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e-Edge Newsletter v.20 n.18– Released May 23, 2016

By May 24, 2016 No Comments

v.20 n.18 – Released May 23, 2016

This Week’s Headlines:

April State and Local Employment Report

The Employment Development Department (EDD) released the state and local employment reports for the month of April. Total California nonfarm employment increased by 59,600 jobs over the month in seasonally adjusted (SA) terms. Additionally, the March increase originally reported as 4,200 was revised up slightly to 5,200. The April year-over-year change showed an increase of 450,200 jobs (SA). This equated to a growth rate of 2.8%, exceeding the national growth rate of 1.9%. California’s private sector added 401,500 jobs (an increase of 3.0%) over the year, while employment in the public sector rose by 2.0% (48,700 jobs).


Employment growth continued across most industry sectors in April, with nine of the 11 super-sectors adding jobs over the year: construction; trade, transportation and utilities; information; financial activities; professional and business services; educational and health services; leisure and hospitality; other services and government for a combined gain of 458,500 jobs. For the second consecutive month, educational and health services posted the largest gain on a numerical basis, adding 98,600 jobs (up by 4.1%), while construction continued to claim the largest gain in percentage terms, up by 7.0% and adding 49,800 jobs.

Two sectors continued to show declines: mining and logging employment plunged by 12.0%, a decrease of 3,600 jobs, while manufacturing shed 4,700 jobs (-0.4%).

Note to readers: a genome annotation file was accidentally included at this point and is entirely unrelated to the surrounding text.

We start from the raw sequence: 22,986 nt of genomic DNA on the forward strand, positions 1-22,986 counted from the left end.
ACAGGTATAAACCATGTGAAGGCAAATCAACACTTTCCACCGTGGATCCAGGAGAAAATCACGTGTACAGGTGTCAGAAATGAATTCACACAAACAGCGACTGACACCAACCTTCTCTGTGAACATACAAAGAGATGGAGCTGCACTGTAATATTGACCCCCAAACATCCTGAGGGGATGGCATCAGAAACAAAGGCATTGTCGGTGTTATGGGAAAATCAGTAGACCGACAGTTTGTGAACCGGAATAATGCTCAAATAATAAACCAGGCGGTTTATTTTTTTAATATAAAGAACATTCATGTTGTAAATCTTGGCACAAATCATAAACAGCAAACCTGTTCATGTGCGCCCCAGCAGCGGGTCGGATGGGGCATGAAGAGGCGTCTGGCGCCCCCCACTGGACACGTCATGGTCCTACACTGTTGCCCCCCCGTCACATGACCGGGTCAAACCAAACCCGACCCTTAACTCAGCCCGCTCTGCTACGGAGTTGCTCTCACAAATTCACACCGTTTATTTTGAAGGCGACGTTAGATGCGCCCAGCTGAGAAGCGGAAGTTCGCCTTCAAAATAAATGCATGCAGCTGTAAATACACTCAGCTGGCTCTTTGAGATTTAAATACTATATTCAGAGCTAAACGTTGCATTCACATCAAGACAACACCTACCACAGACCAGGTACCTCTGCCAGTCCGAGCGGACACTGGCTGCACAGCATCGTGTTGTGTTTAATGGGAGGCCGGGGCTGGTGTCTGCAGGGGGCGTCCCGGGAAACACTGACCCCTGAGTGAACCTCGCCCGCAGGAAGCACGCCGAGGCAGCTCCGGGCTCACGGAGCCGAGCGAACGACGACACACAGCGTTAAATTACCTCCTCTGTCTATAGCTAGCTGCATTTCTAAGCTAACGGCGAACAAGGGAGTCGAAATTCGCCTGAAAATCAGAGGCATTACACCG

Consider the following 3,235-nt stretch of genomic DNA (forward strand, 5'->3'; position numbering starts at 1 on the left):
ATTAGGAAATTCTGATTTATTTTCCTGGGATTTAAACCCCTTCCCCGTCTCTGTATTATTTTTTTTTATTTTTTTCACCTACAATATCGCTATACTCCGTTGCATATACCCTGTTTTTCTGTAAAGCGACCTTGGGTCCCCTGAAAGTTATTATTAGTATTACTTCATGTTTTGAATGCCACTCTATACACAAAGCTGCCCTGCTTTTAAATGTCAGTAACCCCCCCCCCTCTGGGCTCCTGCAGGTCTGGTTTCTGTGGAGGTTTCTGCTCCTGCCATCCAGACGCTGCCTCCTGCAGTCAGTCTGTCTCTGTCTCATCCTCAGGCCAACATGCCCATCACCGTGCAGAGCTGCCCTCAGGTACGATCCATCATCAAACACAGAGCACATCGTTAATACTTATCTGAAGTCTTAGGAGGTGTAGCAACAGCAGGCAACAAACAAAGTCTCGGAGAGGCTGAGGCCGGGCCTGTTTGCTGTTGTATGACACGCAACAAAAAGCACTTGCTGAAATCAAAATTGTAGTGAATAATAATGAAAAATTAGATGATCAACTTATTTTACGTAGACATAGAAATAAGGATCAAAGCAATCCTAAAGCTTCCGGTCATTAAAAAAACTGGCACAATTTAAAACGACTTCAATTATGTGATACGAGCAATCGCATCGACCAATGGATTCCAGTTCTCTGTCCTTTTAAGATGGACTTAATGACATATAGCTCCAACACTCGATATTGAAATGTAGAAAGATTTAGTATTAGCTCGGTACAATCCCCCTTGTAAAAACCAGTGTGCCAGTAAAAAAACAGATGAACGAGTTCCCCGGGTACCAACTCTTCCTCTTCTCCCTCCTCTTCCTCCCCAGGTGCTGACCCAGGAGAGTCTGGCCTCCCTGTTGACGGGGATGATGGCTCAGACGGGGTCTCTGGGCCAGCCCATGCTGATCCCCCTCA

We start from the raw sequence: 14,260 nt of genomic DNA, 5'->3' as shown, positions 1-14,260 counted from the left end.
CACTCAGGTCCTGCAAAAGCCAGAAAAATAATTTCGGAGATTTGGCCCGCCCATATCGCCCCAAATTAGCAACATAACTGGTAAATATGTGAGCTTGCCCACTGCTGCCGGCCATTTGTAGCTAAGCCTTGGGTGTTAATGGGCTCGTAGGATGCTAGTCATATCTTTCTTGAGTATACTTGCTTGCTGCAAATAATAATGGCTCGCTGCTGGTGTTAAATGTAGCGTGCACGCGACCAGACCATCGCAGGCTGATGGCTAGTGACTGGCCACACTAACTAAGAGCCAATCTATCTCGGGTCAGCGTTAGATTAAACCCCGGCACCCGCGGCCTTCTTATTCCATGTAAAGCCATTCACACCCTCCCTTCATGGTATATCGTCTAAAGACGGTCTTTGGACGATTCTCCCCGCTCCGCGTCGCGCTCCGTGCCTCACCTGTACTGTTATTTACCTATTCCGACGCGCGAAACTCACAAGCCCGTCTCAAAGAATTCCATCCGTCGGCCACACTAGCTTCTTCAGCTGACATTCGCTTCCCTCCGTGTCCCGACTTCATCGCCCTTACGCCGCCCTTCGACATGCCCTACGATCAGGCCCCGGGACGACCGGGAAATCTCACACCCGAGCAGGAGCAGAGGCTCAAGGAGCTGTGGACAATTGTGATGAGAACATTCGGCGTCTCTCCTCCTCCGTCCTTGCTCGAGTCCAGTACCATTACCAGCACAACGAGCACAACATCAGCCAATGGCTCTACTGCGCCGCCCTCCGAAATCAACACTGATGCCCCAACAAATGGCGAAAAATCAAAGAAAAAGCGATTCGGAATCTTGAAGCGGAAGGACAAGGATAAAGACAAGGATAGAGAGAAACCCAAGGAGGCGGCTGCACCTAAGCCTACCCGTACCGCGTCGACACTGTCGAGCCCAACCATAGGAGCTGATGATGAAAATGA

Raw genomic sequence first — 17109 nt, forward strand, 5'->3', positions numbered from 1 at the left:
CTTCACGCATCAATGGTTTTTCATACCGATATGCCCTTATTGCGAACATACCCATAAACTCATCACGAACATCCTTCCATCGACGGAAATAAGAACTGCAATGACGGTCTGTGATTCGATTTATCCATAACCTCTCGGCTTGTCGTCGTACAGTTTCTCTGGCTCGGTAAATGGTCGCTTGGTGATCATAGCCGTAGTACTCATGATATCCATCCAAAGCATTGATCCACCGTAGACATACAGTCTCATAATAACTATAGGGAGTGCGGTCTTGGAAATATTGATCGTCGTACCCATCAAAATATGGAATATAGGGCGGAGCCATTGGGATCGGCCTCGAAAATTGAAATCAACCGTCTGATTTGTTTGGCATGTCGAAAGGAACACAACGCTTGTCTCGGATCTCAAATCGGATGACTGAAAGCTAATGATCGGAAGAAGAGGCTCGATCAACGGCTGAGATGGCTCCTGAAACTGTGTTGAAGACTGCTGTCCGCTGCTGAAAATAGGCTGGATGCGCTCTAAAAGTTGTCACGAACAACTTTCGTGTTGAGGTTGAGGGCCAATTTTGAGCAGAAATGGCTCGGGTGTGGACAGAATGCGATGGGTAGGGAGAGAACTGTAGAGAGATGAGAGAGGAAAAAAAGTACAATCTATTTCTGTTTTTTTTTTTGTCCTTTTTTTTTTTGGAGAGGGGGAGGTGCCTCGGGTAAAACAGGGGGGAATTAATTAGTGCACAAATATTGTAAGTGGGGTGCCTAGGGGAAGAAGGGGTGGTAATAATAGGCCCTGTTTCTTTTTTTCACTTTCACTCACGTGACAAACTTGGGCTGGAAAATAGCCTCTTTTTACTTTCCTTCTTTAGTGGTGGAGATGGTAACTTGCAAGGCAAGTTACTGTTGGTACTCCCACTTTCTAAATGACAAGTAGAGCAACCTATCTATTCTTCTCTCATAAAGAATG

California’s unemployment rate declined again over the month, falling from 5.4% in March to 5.3% in April, further narrowing the gap between the state unemployment rate and national rate of 5.0%. The last time the California unemployment rate was this close to the national rate was the summer of 2006 when the differential was just 0.2%. The number of employed persons now stands at a record high of nearly 18.1 million (an increase of 2.0% over the year), while the number of unemployed workers fell by 17.2% over the year to 1.0 million. California’s labor force also grew over the year, increasing by 0.8% to 19.1 million workers.


County highlights:

(Note: With the exception of the Los Angeles County unemployment rate, county level numbers are not seasonally adjusted, which means there can be large month-to-month fluctuations in job counts. A truer picture of how local labor markets are faring is revealed by focusing on the year-over-year numbers. Annual trends “correct” for the seasonal factors that influence certain industry sectors over the course of the year.)